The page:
1. Divide the class into two groups: one group represents the majority who won recent elections, while the other represents the minority.
  2. Provide the class with a fictional scenario that involves a conflict between minority rights and majority rule. For example: the minority group wishes to start a school women’s soccer team, but the majority doesn’t want to allocate class resources for it.
  3. Each group should prepare arguments in favor of their position. Hold a classroom debate in which each group presents their arguments and responds to the other group’s arguments.
  4. Ask students: In this scenario, can the majority group decide whatever they want simply because they are the majority? How do you decide who is right? Should minority rights be taken into consideration, even if they’re in opposition to the majority’s wishes? How can we ensure minority rights are preserved? Is there a difference between a motion from a minority group and one from a majority group? Did the debate change your perspective on the issue? What did you learn about the challenges of balancing minority rights with majority rule in a democracy?

Questions for discussion

  1. What do you think is the most important feature of democracy? It might be free elections, majority rule, citizens’ rights, the separation of power into independent branches of government or other features. What are the reasons behind your answer?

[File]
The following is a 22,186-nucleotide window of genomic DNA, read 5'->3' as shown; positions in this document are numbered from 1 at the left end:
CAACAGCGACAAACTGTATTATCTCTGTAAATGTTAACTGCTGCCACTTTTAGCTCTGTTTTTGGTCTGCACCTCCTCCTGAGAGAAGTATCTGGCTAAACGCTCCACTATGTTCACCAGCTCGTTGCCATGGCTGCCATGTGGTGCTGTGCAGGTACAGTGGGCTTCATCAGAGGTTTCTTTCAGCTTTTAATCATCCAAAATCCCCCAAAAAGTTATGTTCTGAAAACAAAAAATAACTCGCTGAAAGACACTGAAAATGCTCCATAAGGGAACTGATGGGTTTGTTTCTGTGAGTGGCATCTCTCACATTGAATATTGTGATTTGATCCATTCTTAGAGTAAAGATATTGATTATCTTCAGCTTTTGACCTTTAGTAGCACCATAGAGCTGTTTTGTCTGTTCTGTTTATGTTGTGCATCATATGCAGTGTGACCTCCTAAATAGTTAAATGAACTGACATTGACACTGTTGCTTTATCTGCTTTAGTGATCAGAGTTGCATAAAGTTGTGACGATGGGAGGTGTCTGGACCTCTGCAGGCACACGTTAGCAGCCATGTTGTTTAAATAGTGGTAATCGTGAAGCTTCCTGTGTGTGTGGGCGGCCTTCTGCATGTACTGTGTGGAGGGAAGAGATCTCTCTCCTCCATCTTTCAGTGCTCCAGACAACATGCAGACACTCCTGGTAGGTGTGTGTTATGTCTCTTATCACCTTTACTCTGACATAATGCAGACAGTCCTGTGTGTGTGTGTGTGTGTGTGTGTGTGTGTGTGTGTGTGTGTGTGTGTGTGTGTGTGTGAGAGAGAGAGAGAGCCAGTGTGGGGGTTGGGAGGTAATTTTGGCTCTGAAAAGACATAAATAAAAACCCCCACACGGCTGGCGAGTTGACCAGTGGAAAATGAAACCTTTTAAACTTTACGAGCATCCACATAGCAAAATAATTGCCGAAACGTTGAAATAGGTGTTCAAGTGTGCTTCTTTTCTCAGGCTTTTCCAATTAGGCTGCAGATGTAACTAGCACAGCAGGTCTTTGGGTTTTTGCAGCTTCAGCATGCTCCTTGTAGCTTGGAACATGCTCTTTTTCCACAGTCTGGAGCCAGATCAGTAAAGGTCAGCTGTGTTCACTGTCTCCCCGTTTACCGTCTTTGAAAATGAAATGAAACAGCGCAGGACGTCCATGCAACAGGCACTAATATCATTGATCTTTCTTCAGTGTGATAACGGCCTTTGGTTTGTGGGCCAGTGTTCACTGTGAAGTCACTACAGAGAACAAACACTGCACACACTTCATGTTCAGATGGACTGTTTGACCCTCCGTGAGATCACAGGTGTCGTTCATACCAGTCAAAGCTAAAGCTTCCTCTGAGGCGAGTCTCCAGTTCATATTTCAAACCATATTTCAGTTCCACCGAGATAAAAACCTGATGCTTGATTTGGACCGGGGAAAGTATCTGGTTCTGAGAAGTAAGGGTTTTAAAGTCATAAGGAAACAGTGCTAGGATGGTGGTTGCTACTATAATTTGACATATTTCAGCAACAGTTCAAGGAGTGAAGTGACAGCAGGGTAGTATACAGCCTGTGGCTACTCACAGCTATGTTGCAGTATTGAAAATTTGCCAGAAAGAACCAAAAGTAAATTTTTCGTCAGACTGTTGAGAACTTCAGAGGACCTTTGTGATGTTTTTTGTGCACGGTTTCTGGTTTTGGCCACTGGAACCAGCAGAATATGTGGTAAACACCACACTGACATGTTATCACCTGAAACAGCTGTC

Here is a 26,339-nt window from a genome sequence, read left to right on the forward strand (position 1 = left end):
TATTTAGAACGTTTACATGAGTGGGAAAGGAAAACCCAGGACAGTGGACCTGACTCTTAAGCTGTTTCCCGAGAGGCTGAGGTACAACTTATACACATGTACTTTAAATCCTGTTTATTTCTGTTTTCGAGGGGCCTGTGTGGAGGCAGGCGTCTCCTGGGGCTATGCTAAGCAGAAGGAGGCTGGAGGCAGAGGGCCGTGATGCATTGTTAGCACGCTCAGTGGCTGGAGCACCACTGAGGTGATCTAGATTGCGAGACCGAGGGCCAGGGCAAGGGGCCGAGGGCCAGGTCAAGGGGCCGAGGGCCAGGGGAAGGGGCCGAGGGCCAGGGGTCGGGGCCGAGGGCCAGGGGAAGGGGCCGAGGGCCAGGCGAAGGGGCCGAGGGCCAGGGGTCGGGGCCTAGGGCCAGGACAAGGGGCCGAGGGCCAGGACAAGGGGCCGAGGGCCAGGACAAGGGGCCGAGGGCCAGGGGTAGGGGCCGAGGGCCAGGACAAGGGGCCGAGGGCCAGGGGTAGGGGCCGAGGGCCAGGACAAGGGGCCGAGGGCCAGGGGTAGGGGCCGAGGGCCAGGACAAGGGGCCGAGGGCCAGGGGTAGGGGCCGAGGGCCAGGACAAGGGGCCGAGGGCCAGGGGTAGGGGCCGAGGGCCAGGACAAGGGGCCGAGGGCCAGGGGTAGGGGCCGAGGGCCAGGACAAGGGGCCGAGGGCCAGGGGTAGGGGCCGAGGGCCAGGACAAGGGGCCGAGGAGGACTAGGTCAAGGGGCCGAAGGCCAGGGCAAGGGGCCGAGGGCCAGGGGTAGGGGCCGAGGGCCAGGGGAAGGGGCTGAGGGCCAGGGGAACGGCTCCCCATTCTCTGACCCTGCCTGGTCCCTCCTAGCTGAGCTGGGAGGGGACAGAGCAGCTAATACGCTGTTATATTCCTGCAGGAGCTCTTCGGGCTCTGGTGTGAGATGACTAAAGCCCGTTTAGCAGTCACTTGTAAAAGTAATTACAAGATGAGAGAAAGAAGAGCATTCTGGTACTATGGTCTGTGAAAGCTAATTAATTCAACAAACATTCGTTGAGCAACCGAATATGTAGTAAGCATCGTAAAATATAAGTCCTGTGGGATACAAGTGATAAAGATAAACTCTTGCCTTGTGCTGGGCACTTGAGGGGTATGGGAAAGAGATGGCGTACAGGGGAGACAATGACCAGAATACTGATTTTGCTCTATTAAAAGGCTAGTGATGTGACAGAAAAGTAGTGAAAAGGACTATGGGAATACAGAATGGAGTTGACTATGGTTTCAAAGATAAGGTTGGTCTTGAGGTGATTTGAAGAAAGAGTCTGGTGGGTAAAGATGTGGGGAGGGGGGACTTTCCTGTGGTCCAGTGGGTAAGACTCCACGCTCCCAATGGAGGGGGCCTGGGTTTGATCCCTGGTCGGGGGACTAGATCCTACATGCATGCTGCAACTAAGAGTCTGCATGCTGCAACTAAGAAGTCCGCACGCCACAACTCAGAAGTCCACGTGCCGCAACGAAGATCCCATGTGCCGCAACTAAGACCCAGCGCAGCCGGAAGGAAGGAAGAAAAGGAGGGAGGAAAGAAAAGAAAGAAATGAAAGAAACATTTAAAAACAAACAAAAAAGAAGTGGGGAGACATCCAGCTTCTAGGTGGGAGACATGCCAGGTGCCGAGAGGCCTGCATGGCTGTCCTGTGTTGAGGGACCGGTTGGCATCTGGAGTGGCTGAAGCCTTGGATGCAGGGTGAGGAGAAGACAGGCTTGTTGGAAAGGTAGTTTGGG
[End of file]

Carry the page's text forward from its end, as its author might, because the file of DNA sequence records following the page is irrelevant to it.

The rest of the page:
2. Is there an independent court in your country that you can appeal to in case your basic rights are infringed?
  3. Did you ever feel your government infringed your shield of rights? If so, how did you deal with it?
  4. Is there a free press in your country? Do media outlets in your country ever criticize the government? And if so, are journalists who do this protected from prosecution?
  5. What do you think are some ways to strengthen democracy and ensure that it remains liberal and just?
  6. What can we do to improve democracy and ensure that all voices are heard, not just those in power or the loudest?
  7. What role do you think social media and the internet play in shaping democracy today?
  8. What role does the public play in balancing the power of their government?
  9. In your opinion, what are some of the biggest challenges that democracy faces in the 21st century?
  10. Imagine this scenario: In a democratic country, the elected government decides to appoint an absolute leader and abolish judicial independence. Would you consider this a democratic decision?
  11. Are there any ways in which you belong to the majority in your country? And are there any in which you belong to a minority? This can relate to ethnicity, gender, political views, cultural preferences, physical characteristics, disabilities, and more. Do you ever feel these different identities are in conflict with one another?
  12. What are the various majority/minority groups in your country? Can you think of an example of people who are a majority on one matter and a minority on another? Can you think of conflicts that arise due to these dichotomies? How does your country solve these?